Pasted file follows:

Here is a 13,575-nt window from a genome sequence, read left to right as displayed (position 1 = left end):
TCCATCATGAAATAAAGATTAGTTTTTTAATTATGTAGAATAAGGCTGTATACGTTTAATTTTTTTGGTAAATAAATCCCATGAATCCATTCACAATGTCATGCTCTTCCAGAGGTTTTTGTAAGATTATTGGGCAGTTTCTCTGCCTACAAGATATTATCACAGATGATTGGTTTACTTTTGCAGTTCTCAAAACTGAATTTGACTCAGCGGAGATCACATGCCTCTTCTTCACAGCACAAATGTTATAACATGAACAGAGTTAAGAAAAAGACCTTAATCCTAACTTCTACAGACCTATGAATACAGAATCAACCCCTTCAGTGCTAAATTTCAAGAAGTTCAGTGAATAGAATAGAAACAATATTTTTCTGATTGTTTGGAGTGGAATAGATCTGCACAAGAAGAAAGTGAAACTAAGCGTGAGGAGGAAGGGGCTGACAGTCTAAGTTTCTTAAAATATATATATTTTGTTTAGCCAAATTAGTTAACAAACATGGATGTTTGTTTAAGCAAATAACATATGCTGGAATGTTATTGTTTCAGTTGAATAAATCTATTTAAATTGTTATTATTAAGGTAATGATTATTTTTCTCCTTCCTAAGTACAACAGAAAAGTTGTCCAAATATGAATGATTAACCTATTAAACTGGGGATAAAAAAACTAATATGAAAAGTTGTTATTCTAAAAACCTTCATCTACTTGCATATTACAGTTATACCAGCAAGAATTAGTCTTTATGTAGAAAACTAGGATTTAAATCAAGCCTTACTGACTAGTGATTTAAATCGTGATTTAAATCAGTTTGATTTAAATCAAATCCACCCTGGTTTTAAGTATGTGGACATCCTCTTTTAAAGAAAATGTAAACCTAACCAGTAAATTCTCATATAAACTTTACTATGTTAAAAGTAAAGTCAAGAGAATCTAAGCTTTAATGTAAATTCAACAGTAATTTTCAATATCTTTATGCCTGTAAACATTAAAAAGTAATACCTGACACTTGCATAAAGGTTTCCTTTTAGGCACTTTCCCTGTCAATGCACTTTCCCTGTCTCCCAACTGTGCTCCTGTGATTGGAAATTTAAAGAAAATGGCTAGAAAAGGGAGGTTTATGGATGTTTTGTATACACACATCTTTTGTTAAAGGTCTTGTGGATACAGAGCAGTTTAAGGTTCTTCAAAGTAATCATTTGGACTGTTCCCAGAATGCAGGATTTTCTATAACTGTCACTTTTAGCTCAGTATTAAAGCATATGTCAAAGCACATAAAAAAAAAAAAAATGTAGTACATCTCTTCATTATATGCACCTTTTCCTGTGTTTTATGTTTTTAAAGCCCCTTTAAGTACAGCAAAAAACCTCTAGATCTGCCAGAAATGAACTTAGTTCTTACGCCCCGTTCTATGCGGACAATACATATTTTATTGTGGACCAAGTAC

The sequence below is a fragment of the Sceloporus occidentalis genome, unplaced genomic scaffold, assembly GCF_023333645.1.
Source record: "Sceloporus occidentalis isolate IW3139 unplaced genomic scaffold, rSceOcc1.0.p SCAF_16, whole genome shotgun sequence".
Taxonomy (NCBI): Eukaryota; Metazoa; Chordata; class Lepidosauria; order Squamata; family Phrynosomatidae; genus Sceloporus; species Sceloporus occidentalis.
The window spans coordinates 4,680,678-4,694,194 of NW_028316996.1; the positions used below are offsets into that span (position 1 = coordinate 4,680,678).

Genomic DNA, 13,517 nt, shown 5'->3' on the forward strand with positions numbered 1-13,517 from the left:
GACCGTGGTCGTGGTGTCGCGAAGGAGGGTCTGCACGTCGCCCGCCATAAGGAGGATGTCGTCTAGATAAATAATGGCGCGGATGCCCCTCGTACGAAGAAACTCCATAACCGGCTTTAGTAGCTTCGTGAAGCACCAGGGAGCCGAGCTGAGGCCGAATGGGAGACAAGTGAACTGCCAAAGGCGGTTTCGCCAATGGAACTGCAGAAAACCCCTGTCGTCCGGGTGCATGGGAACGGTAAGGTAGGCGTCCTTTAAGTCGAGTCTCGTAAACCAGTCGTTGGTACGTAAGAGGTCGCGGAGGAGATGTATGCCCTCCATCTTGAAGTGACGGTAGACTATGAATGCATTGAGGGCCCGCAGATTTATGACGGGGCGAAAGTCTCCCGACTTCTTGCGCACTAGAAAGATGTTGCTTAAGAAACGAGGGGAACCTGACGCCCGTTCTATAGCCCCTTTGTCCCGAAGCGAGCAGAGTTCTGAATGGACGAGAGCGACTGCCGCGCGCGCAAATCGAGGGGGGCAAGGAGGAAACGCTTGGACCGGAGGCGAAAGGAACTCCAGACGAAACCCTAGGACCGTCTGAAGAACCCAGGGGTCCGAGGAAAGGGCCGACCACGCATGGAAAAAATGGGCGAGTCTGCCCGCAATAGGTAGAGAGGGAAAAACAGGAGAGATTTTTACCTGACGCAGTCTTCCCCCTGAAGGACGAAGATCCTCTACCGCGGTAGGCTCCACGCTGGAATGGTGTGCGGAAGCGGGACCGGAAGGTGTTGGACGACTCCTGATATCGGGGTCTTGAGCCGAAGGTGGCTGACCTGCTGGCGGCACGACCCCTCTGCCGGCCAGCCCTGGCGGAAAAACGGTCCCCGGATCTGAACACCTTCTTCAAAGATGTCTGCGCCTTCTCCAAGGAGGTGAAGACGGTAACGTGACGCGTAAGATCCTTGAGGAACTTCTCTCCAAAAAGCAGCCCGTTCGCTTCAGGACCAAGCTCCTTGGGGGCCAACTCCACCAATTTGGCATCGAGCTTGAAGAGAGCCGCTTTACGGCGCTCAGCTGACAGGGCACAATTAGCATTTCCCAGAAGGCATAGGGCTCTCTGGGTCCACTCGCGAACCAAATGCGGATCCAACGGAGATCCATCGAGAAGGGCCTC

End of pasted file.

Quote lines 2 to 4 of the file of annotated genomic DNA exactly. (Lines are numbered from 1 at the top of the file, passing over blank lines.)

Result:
TCCATCATGAAATAAAGATTAGTTTTTTAATTATGTAGAATAAGGCTGTATACGTTTAATTTTTTTGGTAAATAAATCCCATGAATCCATTCACAATGTCATGCTCTTCCAGAGGTTTTTGTAAGATTATTGGGCAGTTTCTCTGCCTACAAGATATTATCACAGATGATTGGTTTACTTTTGCAGTTCTCAAAACTGAATTTGACTCAGCGGAGATCACATGCCTCTTCTTCACAGCACAAATGTTATAACATGAACAGAGTTAAGAAAAAGACCTTAATCCTAACTTCTACAGACCTATGAATACAGAATCAACCCCTTCAGTGCTAAATTTCAAGAAGTTCAGTGAATAGAATAGAAACAATATTTTTCTGATTGTTTGGAGTGGAATAGATCTGCACAAGAAGAAAGTGAAACTAAGCGTGAGGAGGAAGGGGCTGACAGTCTAAGTTTCTTAAAATATATATATTTTGTTTAGCCAAATTAGTTAACAAACATGGATGTTTGTTTAAGCAAATAACATATGCTGGAATGTTATTGTTTCAGTTGAATAAATCTATTTAAATTGTTATTATTAAGGTAATGATTATTTTTCTCCTTCCTAAGTACAACAGAAAAGTTGTCCAAATATGAATGATTAACCTATTAAACTGGGGATAAAAAAACTAATATGAAAAGTTGTTATTCTAAAAACCTTCATCTACTTGCATATTACAGTTATACCAGCAAGAATTAGTCTTTATGTAGAAAACTAGGATTTAAATCAAGCCTTACTGACTAGTGATTTAAATCGTGATTTAAATCAGTTTGATTTAAATCAAATCCACCCTGGTTTTAAGTATGTGGACATCCTCTTTTAAAGAAAATGTAAACCTAACCAGTAAATTCTCATATAAACTTTACTATGTTAAAAGTAAAGTCAAGAGAATCTAAGCTTTAATGTAAATTCAACAGTAATTTTCAATATCTTTATGCCTGTAAACATTAAAAAGTAATACCTGACACTTGCATAAAGGTTTCCTTTTAGGCACTTTCCCTGTCAATGCACTTTCCCTGTCTCCCAACTGTGCTCCTGTGATTGGAAATTTAAAGAAAATGGCTAGAAAAGGGAGGTTTATGGATGTTTTGTATACACACATCTTTTGTTAAAGGTCTTGTGGATACAGAGCAGTTTAAGGTTCTTCAAAGTAATCATTTGGACTGTTCCCAGAATGCAGGATTTTCTATAACTGTCACTTTTAGCTCAGTATTAAAGCATATGTCAAAGCACATAAAAAAAAAAAAAATGTAGTACATCTCTTCATTATATGCACCTTTTCCTGTGTTTTATGTTTTTAAAGCCCCTTTAAGTACAGCAAAAAACCTCTAGATCTGCCAGAAATGAACTTAGTTCTTACGCCCCGTTCTATGCGGACAATACATATTTTATTGTGGACCAAGTAC

The sequence below is a fragment of the Sceloporus occidentalis genome, unplaced genomic scaffold, assembly GCF_023333645.1.
Source record: "Sceloporus occidentalis isolate IW3139 unplaced genomic scaffold, rSceOcc1.0.p SCAF_16, whole genome shotgun sequence".